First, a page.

Skip to main content

Attack & defend drill

Attack & Defend Drill

Partner up, find measure so that you require one step to strike your partner. Taking a short step forwards (i.e. a lunge) strike at your opponent who will defend with the appropriate parry. Defender can either remain still or withdraw the front foot when they parry. For this drill follow this cutting pattern using flicks to start with:

Cut 1: crown strike (starting from your right but ending straight down)
Cut 2: diagonal strike from your top right
Cut 3: horizontal strike from your right
Cut 4: under strike from your right
Cut 5: under strike from your left
Cut 6: horizontal strike from your left
Cut 7: crown strike (starting from your left but ending straight down)

In this drill you take turns and you both follow this pattern so it ends up looking like this:
1.    Person1 lunges and performs crown strike, person2 parries through high guard
2.    Person2 then lunges and performs crown strike, person1 recovers into high guard
3.    Person1 lunges and performs diagonal strike, person2 recovers and parries through high or low guard
4.    Person2 lunges and performs diagonal strike, person1 recovers and parries through high or low guard

This drill encourages people to train with all the cuts, trains people to parry as a part of their recovery, drills measure and is significantly better than having doing solo cutting drills. It’s important that participants are actually in measure and landing their cuts so that if participants are not parrying currently they get struck.

It is also very, very important to highlight that unless you are doing 19th century historical fencing within the rules and customs of that time, however that this turn taking approach is just a strength and muscle memory trainer not something that you would expect to reflect a real bout.

There are many, many variations depending on what technique you wish to drill, such as:

1.    Perform the same cuts with moulinets
2.    Perform the same cut lines but with the false or flat edges
3.    Intersperse the cuts with thrusts so that it goes, for example: crown strike, parry, high thrust, parry, diagonal strike, parry, low thrust, parry etc.
4.    Change the footwork so that one partner is advancing with every cut while the other is retreating with every parry
5.    Change the type of parry, for example if you are working on beating you can parry with a beat rather than a static parry.
6.  Random strike, number all the strikes from 1-4 (or 7 if you're doing both inside and out) and get someone to call out the number. This introduces a random element.
7. Practicing with your off hand it's a great way to build ambidexterity 

Longsword variation

To make this drill work well with longsword it's best alternate between inside and outside strikes, striking from the left and then the right changing the lead foot each time.


Popular posts from this blog

Kit mod: heavy sparring glove 2

This is a follow on to heavy sparring gloves and SPES arm protectors.

Finally: a pretty good HEMA glove.

Essentially I've created this final stage by removing the cuff from the gauntlet and attaching Velcro so the SPES arm & elbow protection attaches to the gauntlet. The Velcro attaches under the lip of the arm protection providing a solid join between the pieces.

My photography is lame but I hope you get the idea:

Good protection.

I would say that this setup has good protection from injury from sparring blows from fingers to elbow. Against full force blows it takes it down from injury to some mild discomfort and possibly light bruising, against moderate blows you feel some pressure with no discomfort. The fingers are where I've invested the heaviest protection but there is still some room for improvement.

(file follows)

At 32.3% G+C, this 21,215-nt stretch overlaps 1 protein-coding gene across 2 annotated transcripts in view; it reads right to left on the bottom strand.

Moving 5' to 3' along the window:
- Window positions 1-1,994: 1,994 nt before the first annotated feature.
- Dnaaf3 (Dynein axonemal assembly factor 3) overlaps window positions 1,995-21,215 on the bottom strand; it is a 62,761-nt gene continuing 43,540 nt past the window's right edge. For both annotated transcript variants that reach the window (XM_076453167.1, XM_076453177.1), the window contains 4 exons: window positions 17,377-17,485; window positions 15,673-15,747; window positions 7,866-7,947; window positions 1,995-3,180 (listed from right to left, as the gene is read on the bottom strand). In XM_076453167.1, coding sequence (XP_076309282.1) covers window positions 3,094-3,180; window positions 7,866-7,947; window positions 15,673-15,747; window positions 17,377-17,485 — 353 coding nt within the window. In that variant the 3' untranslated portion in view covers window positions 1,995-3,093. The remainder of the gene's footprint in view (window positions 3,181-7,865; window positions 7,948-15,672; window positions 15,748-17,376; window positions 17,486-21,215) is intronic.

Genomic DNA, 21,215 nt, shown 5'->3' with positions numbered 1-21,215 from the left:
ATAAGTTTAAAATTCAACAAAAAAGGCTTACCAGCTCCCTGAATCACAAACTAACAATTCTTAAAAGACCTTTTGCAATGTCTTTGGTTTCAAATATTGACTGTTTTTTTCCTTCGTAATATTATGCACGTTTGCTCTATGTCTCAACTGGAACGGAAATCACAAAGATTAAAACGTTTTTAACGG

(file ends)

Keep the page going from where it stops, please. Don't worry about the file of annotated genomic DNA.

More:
Light weight

Because the weight is distributed along the length of the arm rather than at the wrist/hands end and because they can fit quite tightly to your body they seem…

Halberd Waster

Several times through my historical martial arts career I've got it into my head that I'd like to do halberd. However, the issues with a suitable waster have tended to put me off, specifically creating anything that can be used at something approaching full intention. The issue is that if you make the head from the usual materials (steel, aluminium, wood, leather etc) you have to exercise extreme caution at very slow speed because all you've made is a giant heavy mace on the end of a 6ft lever.

Recently I was working on making foam swords for another side project and while doing this it occurred to me that foam was the obvious solution to the halberd head issue. Pretty quickly I developed this simple waster.

The head is cut from EVA foam matting. This material is importantly both ultra light and pretty robust. To get a good strength I cut two head shapes out and stuck them together. The bracket to attach the head to the pole is just PVC piping with a slot cut into it for th…

Absolutely no absolutes

The more I study and learn of historical fighting, and the more I teach, the more I become careful in throwing around "absolutes" in terms of technique. I find that to say that something is "wrong" is a sub-optimal way of thinking about fencing that hinders development. Rather I like to highlight that everything is situational, i.e. with a proper understanding of the principles of fencing that there is often a time and a place where a particular technique is optimal and that you should not completely discount anything.

For example:

(and I'd like to make it clear that I'm not being negative on these examples, I liked and remembered both these videos I'm just using them to illustrate a pedagogical mindset.)

In this interesting video, the view is put forward that you should cut and step at the same pace to ensure that your hand and body land together. This is so that you cut with maximum strength and for reasons of balance.  The idea of not stepping and cu…